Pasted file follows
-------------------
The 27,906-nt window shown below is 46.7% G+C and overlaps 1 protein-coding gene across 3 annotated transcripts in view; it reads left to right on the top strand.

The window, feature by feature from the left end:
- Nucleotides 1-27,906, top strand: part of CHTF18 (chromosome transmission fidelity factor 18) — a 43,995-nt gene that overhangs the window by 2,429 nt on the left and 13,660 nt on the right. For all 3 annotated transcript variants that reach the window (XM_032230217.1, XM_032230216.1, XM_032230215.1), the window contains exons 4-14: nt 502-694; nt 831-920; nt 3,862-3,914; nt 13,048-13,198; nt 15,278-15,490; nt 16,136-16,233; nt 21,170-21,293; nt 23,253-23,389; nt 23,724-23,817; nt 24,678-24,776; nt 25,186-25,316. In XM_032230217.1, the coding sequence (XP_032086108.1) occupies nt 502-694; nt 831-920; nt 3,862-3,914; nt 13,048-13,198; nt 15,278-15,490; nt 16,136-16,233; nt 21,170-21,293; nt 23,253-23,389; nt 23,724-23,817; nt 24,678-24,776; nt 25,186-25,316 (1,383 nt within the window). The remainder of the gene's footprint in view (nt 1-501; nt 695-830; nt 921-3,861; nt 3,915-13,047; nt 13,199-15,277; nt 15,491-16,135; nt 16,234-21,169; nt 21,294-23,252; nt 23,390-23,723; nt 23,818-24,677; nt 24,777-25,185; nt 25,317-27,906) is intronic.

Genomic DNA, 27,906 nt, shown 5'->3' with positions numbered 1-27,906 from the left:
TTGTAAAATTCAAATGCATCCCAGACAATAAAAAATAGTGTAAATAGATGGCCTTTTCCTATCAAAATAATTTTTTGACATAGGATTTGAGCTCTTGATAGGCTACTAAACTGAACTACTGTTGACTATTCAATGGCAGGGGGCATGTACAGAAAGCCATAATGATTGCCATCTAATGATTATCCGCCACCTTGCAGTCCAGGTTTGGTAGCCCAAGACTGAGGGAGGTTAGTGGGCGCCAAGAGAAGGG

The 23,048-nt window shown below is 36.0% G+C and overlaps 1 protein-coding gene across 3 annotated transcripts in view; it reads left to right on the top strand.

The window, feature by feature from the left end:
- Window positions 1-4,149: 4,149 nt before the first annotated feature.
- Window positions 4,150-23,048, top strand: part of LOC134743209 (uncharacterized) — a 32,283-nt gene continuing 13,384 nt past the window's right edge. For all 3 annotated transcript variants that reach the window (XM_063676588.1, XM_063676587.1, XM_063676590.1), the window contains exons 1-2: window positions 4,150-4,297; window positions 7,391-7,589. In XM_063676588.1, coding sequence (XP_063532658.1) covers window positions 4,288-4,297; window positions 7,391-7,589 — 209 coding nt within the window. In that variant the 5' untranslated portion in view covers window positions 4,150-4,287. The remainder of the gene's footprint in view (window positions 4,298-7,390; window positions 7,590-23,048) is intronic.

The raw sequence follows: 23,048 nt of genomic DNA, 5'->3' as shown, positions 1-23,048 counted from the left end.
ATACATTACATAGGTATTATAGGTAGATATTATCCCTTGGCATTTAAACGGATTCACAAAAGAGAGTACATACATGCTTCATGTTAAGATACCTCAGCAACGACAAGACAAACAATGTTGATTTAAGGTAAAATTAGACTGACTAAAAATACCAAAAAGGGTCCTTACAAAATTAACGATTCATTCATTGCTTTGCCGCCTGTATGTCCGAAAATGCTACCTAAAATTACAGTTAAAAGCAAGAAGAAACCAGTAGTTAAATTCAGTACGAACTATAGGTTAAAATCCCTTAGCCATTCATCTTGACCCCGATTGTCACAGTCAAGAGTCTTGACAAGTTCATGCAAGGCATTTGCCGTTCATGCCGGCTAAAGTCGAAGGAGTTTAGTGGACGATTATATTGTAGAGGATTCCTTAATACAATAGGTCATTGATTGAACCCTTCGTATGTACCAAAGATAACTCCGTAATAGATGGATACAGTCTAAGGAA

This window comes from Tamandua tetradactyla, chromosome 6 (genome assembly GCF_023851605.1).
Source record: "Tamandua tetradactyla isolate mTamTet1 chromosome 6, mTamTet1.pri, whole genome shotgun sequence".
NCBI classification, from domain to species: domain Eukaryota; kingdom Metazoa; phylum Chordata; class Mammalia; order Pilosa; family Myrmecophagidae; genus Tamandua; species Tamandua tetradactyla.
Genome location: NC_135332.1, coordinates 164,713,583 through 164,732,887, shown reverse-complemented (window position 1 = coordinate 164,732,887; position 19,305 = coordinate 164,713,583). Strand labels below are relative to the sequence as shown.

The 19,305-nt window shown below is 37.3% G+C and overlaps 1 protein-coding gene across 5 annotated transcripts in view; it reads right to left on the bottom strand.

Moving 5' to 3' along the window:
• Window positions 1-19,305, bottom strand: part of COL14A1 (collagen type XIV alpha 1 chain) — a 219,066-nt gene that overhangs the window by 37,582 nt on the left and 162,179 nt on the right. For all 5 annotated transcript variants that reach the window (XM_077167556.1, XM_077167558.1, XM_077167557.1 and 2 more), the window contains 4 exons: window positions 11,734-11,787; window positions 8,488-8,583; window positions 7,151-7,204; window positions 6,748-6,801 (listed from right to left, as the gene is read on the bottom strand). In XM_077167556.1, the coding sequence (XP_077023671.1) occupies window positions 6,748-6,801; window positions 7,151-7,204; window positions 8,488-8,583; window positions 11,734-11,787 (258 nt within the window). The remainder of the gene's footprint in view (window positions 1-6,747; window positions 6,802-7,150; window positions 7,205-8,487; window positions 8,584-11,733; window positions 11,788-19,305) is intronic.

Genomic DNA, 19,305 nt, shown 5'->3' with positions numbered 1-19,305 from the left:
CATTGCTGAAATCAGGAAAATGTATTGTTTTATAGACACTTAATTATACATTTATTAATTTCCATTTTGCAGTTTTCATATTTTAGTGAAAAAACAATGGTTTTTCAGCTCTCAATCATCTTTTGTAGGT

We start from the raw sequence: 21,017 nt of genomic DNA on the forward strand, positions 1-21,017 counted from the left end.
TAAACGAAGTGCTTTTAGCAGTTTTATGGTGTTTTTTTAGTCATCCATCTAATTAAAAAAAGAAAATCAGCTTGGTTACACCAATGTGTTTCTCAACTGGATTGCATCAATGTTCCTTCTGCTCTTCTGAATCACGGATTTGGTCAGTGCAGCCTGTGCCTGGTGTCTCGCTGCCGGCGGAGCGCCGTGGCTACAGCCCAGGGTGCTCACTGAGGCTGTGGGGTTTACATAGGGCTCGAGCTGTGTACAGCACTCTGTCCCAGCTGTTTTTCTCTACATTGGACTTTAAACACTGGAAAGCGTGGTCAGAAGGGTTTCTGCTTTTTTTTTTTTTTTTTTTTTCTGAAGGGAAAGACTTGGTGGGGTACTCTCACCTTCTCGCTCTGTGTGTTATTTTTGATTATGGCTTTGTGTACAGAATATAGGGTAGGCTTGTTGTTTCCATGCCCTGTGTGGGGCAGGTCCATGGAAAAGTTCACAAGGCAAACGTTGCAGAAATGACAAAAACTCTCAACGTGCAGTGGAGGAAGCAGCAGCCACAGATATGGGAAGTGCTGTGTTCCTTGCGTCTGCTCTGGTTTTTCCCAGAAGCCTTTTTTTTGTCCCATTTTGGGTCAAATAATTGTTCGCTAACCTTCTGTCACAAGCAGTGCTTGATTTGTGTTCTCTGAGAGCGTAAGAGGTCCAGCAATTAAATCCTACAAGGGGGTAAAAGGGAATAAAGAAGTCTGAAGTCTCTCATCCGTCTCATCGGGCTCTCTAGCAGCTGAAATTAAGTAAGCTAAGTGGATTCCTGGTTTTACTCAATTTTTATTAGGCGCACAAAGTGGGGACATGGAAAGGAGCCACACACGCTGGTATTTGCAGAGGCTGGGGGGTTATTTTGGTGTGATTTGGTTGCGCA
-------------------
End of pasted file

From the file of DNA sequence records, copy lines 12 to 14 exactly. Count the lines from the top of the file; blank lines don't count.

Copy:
This window comes from Tamandua tetradactyla, chromosome 6 (genome assembly GCF_023851605.1).
Source record: "Tamandua tetradactyla isolate mTamTet1 chromosome 6, mTamTet1.pri, whole genome shotgun sequence".
NCBI classification, from domain to species: domain Eukaryota; kingdom Metazoa; phylum Chordata; class Mammalia; order Pilosa; family Myrmecophagidae; genus Tamandua; species Tamandua tetradactyla.